This monograph records Gallery Yujiro’s inaugural exhibition of last year. The exhibition, entitled “The Universe in a Handkerchief”, featured contemporary photography, mixed media pieces as well as digital sound sculpture. The intent of the show was to explore the humour and meaning inherent in whimsical moments of existence, in the patterns created by subconcious & idiosyncratic behavourial traits. The title of the show comes from an apocryphal collection of Lewis Carrol’s juvenilia and other, marginal, fragmented work. Comes with a reflective essay by show curator Anthony Spira.
This multi-layered glass self-portrait of Japanese artist Keiichi Tanaami is a limited-edition reproduction of an original 1960s piece. Upon each pane of glass is impressed a single colour and single pattern so that when the panes are aligned a coherent image can be seen. The three dimensional play of light and colour as one’s eye moves across the work evokes Tanaami’s psychedelic background as well as the youthful verve of his days as Art Editor of Japanese Playboy.
Tord Boontje’s tempered glass table design for MoreSo presents a sleek black dining surface shot through with his fine etchings. Like the veins on a dead leaf the iconic patterns resemble a skeletal map, transcending mere ornamentation. The table is sustained by a steel base powder-coated in high gloss black.
The Art-o-Mat Books are 200 unique flip books showcasing art from members of to the AIC (Artists in Cellophane) organisation. Each book is unique and includes 18 different and original artworks from artists such as Christian Pietrapiana, Guy Boutin and Nell Whitlock.
The Arts Council have produced a range of limited edition travel wallets designed by some hot contemporary artists. The wallets are standard British Rail size so perfect for credit cards or your London Oyster Card. Tracy Emin has done one, featuring her infamous pet cat Docket, as has uber-lesbian Jeanette Winterson, author of Oranges Are Not The Only Fruit. The wallets are available at Oxfam stores in Notting Hill and Westbourne Grove (my ‘hood!) for a limited period of time, and will also be released to the public for free at a couple of PR stunts ’round the nation. If you can’t get to any of these places, then they’re also on Oxfam’s Ebay shop, but be quick – some of the best designs have already gone!
The Wurst Gallery, that’s who. Last month they announced a load of one-off art products based on the theme of man’s best friend. Luckily there’s still quite a few of these unique artworks left.
The German Shepherd
This piece is entitled “A Policeman’s Best Friend”, it includes a B&W can with a bold logo and motto emblazoned onto it. Inside, a lump of Chris Ofili-esque ‘poop’, that seems to be made from papier-maiche. This one is designed by Emil Kozak, costs $100 and is available here.
This is one of the most vibrant of Domestic’s Vinyl Wall Prints, a mix of fireworks exploding and silver sparks leaping upward like mackerel. It reminds me of a recent advertisement for Sony Bravia, where a bunch of Glaswegian tower-blocks have been rigged up with paint bombs. This wall graphic springs out like a geyser from its source, perhaps as the visual manifestation of an imagination busy at work at the desk. In this sense it reminds me of RW Buss’ ‘Dicken’s Dream’, the unfinished painting of a dozy Charles Dickens surrounded by the wonderful characters he is dreaming of. Perhaps this wall decoration will inspire you similarly.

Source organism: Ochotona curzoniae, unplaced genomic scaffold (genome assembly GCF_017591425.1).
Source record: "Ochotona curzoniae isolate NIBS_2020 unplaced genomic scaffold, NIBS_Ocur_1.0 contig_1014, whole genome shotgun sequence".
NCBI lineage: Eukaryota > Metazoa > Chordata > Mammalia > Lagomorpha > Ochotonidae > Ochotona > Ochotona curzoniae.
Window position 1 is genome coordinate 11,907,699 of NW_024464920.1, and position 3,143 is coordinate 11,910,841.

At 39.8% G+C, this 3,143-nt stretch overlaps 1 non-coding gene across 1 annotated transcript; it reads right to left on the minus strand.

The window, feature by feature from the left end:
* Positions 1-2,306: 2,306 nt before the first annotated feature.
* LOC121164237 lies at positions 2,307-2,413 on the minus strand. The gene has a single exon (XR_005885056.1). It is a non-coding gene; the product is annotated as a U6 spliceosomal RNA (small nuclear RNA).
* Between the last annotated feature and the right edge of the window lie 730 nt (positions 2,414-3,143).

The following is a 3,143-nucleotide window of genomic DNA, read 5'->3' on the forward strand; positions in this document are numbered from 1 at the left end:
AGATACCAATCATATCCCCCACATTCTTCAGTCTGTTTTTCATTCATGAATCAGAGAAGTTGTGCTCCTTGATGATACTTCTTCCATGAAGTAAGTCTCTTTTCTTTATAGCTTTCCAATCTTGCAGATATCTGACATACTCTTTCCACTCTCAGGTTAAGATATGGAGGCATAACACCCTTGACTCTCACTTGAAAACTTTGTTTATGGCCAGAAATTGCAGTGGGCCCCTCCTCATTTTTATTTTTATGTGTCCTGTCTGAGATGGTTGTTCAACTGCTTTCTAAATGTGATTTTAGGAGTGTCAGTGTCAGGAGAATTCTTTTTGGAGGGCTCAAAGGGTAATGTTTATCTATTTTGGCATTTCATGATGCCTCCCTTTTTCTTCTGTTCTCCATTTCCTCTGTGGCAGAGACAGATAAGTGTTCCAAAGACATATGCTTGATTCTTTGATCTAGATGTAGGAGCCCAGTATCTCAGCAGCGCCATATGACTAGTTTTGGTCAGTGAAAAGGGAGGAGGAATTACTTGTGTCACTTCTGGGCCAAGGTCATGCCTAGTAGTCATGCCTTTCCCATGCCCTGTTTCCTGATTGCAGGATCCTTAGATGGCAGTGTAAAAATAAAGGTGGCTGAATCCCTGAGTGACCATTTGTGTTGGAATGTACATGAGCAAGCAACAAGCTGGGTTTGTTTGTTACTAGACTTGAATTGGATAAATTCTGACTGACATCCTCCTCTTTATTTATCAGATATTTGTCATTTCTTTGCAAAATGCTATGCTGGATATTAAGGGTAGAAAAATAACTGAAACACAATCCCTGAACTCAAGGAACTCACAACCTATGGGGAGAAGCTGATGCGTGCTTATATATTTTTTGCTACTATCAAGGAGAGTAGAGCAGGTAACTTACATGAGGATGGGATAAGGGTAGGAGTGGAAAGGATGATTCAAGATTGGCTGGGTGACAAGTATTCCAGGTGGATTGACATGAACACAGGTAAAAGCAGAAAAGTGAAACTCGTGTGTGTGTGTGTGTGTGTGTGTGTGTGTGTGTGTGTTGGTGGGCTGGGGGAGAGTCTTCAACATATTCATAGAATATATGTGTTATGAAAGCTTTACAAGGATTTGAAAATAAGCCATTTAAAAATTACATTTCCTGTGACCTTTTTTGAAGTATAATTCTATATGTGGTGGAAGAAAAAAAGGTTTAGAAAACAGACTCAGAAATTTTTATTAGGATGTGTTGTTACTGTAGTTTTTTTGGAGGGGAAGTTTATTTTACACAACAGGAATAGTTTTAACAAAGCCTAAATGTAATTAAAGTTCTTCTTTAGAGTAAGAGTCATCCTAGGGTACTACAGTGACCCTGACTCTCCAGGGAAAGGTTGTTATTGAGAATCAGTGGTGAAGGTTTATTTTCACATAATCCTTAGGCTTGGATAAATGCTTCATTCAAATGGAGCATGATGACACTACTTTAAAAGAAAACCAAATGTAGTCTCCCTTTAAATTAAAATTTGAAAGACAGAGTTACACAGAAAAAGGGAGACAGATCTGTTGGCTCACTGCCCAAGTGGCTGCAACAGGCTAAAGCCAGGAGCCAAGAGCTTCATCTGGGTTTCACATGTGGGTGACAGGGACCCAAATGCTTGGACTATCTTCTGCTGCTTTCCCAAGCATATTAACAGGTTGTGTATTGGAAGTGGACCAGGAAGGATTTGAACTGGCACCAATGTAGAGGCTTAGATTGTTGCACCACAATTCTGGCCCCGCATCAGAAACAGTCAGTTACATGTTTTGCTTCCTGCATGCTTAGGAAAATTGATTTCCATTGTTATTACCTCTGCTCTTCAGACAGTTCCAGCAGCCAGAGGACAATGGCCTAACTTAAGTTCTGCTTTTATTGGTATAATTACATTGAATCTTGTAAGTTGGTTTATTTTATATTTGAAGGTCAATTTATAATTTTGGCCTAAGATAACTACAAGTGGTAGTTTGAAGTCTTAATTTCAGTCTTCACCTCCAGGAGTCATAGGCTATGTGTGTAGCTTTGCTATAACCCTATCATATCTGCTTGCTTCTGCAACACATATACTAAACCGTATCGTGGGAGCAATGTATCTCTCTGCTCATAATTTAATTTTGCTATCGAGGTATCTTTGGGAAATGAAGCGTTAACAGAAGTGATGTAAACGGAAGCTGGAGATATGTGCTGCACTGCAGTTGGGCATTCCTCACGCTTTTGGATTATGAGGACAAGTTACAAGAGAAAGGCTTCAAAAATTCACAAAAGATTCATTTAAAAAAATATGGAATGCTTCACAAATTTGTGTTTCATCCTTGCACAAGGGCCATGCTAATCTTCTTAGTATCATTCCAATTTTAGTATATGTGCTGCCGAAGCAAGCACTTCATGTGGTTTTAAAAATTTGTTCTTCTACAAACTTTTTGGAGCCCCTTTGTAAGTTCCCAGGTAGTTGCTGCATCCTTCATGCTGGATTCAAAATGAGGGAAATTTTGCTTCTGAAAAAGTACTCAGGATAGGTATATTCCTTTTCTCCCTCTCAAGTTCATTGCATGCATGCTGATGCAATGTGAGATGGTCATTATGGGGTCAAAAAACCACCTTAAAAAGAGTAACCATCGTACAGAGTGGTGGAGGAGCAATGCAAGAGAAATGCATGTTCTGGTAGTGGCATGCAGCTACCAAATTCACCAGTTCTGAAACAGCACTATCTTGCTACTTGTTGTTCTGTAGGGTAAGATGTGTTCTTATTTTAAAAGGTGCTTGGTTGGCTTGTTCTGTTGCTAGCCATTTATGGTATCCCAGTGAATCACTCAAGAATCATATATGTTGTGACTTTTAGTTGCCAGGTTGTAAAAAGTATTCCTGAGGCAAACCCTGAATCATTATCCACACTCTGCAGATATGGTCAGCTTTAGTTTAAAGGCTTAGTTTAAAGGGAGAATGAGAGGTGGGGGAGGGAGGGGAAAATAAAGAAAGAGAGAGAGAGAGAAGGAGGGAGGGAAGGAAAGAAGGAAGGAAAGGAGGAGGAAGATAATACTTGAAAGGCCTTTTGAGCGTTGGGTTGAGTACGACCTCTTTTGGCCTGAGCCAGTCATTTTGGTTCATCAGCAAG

British publisher Penguin have released a line of classic books with blank covers so that you can design your own front-page. You can send in your cover and Penguin will display the best submissions on their website and on flickr.
Craig Atkinson’s limited edition run of sketch books is just about sold out at Cafe Royal bookstore near Liverpool, but there are still a few of these one-of-a-kind books available. Each book is a unique record of sketches focusing on the household, featuring TVs, Polaroid cameras, garages, games consoles amongst other things. The paraphenalia of domesticity is lovingly rendered, yet tinged with a comical irony that subtly distorts and estranges familiar objects. The detailing on the electrical appliances for instance, dates the items as slightly retro in our streamlined age, and due to the fine relief of graphite these details stand out vividly. That which once made an item cutting edge now historices not only the item but our relationship with it.
The Piece and Peace greetings card is one of the latest productions coming from Japanese graphic design duo D-BROS. The card recycles a variety of discarded mixed media to create a rough yet charming assemblage. Torn magazine pages, a tea doiley, lined paper and a Polaroid are amongst some of the scraps used to achieve the unified whole.
Fashion Illustrator Ruben Toledo has created a couple of cute totes for LA’s MOCA gallery, taking inspiration from the worlds of art and architecture. This bag uses Shigeru Ban’s Curtain Wall House in Tokyo as a design motif, and looks rather splendid.
Swedish artist Lars Arrhenius London A-Z is on sale at BookArtBookShop in Shoreditch at the moment. Arrhenius’ work is a reproduced London A-Z map superimposed with illustrations of fictional characters going about their business in a non-linear visual narrative. The interrogative index at the rear of the book provided by Geoff Ryman offers a further layer of interpretation when cross-referenced with the illustrations.